The Daily Tar Heel

Serving the students and the University community since 1893

Monday August 15th

Park it like it’s hot: Chapel Hill Town Council should adopt resolutions to make some downtown lots free after 6 p.m.

Anyone who has ever attempted to park in downtown Chapel Hill knows what a hassle it can be.

There are too few spaces on the street and too few lots, and it’s becoming increasingly rare to carry around a stash of spare quarters to feed a meter.

Instead of dealing with these troubles, some drivers simply go elsewhere.

This happens all too often, so it’s good news that the Chapel Hill Town Council is looking to change that.

The council should adopt the changes suggested earlier this week by Kenneth Pennoyer, the town business management director.

Two proposals, to make two lots free after 6 p.m. and add credit card readers to meters, are great ideas to encourage more people to come downtown and alleviate a major obstacle to their doing so.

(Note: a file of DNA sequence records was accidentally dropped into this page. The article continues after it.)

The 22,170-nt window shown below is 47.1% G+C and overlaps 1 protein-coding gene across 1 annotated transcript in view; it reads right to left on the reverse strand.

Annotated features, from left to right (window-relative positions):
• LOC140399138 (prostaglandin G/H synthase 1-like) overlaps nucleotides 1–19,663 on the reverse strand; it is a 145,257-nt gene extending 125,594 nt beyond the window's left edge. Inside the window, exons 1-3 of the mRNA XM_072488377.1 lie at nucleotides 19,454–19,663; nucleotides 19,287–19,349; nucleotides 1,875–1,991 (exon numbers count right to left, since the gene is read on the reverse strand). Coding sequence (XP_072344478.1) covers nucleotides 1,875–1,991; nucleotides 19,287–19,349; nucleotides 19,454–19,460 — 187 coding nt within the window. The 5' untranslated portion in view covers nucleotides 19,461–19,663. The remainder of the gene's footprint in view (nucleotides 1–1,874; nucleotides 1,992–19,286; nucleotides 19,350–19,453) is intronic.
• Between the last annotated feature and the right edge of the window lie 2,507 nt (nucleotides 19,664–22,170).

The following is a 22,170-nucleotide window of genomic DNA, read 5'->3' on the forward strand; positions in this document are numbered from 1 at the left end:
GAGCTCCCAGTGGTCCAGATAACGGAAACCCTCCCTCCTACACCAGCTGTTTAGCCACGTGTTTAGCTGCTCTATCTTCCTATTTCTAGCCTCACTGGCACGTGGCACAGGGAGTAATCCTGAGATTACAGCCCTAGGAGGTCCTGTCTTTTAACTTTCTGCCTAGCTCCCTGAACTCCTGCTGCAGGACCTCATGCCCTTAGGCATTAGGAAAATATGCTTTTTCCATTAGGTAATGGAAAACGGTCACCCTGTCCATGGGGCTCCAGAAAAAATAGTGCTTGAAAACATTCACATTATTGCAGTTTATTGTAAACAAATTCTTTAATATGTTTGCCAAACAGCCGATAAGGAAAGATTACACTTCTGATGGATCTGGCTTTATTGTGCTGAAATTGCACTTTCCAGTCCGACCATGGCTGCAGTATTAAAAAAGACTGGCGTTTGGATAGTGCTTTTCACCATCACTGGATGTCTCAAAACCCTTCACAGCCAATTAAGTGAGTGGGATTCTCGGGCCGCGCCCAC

At face value, the town would lose about $50,000 if parking at the two lots on West Franklin and West Rosemary streets became free after 6 p.m.

But the increased sales tax revenue should cover the loss, said Jim Norton, executive director of the Chapel Hill Downtown Partnership.

By creating more free parking, more visitors will be inclined to come downtown and spend more time and money.

The third proposal, to raise meter prices 25 cents to $1.25 per hour is unfortunately necessary because it will encourage parking turnover and help pay for the new meter system and lost revenue on the free lots.

Several local leaders came out in favor of this new measure, including Norton.

“The easier parking becomes, the more visitors we think will come, hence more revenue,” Norton said.

The hope is that the increased revenue will eventually pay for the meters and then some.

A bustling downtown is vital for the town economically. But a major hurdle to spending an afternoon on Franklin Street is the lack of parking.

Even though the costs seem high at first, the increased revenue for businesses and ease for drivers are worth the changes.

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